Inadequate Cybersecurity Training and Awareness

Part of the reason social engineering attacks pose such a threat is that staff at automotive dealerships often lack effective cybersecurity training. Staff members are typically trained with a focus on sales, customer service and automotive knowledge rather than on the nuances of cybersecurity. This makes them more prone to errors like clicking on suspicious links, downloading attachments from unknown senders, setting weak passwords or sharing sensitive data. Complicating matters is a high annual staff turnover rate of 24%, which makes practical training more expensive and difficult.  

Ransomware Attacks

As evidenced by the recent attacks on dealerships, ransomware is a huge problem and isn’t showing signs of stopping. Despite fewer companies across all sectors caving into gangs’ demands and paying ransoms, these attacks pose such a threat because they target two critical aspects of auto dealerships’ operations: data accessibility and data confidentiality. When ransomware infects a dealership’s systems, it encrypts vital data files, renders them inaccessible and impedes the dealership’s ability to operate effectively. Double extortion attacks that steal sensitive customer information, financial records or proprietary business data worsen the impacts.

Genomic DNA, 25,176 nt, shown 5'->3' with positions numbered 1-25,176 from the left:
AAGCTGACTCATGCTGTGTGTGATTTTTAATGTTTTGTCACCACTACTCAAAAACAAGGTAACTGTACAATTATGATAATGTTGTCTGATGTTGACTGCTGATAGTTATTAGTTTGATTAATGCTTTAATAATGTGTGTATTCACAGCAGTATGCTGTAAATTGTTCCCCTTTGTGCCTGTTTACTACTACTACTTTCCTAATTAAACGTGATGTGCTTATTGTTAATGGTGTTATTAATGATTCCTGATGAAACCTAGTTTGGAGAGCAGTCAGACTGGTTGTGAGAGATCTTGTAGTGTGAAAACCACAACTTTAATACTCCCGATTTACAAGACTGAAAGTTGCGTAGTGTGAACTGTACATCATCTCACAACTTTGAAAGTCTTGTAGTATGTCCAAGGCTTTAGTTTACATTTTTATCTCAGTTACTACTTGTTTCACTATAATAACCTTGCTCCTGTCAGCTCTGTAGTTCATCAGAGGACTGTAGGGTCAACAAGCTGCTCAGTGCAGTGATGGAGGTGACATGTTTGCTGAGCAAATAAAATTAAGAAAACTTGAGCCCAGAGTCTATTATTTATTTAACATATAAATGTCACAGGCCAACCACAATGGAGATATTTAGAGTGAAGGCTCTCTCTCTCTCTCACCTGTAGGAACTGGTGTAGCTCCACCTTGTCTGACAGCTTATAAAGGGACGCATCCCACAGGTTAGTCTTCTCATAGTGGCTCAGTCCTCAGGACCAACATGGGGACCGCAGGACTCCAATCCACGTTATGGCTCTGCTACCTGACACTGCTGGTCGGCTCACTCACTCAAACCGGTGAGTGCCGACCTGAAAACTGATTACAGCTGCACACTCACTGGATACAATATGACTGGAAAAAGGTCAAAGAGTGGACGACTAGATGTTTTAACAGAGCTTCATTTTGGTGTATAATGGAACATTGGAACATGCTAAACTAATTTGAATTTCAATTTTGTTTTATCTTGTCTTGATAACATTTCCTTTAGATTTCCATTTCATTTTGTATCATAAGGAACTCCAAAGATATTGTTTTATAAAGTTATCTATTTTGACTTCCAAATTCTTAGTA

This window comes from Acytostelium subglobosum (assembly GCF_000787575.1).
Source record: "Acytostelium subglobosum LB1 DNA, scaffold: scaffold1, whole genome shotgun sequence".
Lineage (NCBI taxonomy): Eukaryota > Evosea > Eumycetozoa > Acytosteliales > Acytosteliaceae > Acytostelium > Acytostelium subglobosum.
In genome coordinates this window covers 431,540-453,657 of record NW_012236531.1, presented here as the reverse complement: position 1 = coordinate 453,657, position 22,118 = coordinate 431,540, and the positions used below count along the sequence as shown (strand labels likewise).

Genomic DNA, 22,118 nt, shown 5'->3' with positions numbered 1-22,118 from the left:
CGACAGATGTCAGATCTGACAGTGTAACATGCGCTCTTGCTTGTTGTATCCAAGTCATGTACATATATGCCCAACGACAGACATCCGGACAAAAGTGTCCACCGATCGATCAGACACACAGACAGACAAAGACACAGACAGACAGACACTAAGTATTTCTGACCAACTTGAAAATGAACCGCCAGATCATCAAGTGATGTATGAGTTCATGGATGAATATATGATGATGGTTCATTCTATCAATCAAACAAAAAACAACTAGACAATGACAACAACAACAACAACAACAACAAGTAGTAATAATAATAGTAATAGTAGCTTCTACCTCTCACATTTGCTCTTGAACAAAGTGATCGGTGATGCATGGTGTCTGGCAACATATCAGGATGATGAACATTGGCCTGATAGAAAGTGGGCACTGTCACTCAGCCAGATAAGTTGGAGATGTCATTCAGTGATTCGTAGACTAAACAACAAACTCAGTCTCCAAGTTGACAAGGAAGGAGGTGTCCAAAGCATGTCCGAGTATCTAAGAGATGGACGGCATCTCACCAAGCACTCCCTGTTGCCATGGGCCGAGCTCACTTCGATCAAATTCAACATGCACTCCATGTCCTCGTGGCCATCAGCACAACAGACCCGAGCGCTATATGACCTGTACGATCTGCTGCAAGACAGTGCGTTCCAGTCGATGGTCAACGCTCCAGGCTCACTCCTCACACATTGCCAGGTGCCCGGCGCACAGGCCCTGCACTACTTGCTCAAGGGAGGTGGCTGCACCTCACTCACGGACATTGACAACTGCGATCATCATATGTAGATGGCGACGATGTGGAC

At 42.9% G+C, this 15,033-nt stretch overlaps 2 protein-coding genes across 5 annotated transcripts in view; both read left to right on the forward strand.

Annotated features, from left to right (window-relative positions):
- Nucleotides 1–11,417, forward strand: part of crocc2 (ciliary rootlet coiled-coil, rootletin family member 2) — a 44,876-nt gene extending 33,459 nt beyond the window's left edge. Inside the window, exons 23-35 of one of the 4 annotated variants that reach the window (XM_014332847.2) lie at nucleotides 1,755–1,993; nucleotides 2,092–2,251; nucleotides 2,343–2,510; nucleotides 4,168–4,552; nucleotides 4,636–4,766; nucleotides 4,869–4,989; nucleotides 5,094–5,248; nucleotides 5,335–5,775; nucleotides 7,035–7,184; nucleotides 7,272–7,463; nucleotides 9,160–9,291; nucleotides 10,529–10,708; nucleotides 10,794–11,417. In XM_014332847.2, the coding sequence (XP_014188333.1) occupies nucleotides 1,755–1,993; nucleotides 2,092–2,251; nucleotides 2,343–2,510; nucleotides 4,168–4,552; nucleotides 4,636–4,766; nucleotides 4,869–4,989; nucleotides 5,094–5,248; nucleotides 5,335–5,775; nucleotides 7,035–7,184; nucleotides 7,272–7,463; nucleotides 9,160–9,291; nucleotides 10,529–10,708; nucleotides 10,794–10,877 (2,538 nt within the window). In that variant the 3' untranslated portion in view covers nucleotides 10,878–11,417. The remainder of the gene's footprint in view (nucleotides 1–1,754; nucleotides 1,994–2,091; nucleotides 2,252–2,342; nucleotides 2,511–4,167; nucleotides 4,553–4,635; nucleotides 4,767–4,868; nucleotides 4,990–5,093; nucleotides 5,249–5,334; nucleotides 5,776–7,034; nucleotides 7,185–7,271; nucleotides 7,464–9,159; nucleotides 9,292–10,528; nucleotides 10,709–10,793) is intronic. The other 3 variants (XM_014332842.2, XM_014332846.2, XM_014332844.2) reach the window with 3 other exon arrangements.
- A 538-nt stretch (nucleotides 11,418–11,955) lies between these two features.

Attacks on Connected Vehicles

Direct cyberattacks on vehicles are a growing threat to dealerships, particularly with the rise of connected vehicles. Hackers can exploit weaknesses in internet connectivity and wireless communication features to gain remote access/control over vehicles or spy/steal data. Modern vehicles use network protocols like CAN (Controller Area Network) to allow various components (ECUs – Electronic Control Units) to communicate. Unfortunately, CANs have been shown to be susceptible to various technical attacks. 

IoT Security Weaknesses

Dealerships increasingly use IoT devices for various functions, from inventory management with RFID tags to repair bays to smart security systems. Each device represents a potential entry point for cyber attackers into a dealership’s network. The problem is that IoT devices often lack standardization or a security-first design, exposing them to vulnerabilities that savvy hackers use as entry points to dealership networks.  

Improving Automotive Cybersecurity

Aside from the standard steps like improving training and awareness programs, segmenting the network, and applying software updates on time, dealerships can also strengthen cybersecurity with outsourced security services customized for the automotive industry. At Nuspire, our service offerings for auto dealerships include incident readiness to help put incident response plans into practice and limit the damage from attacks, advanced threat hunting, and managed detection and response  

Contact us today to find out more.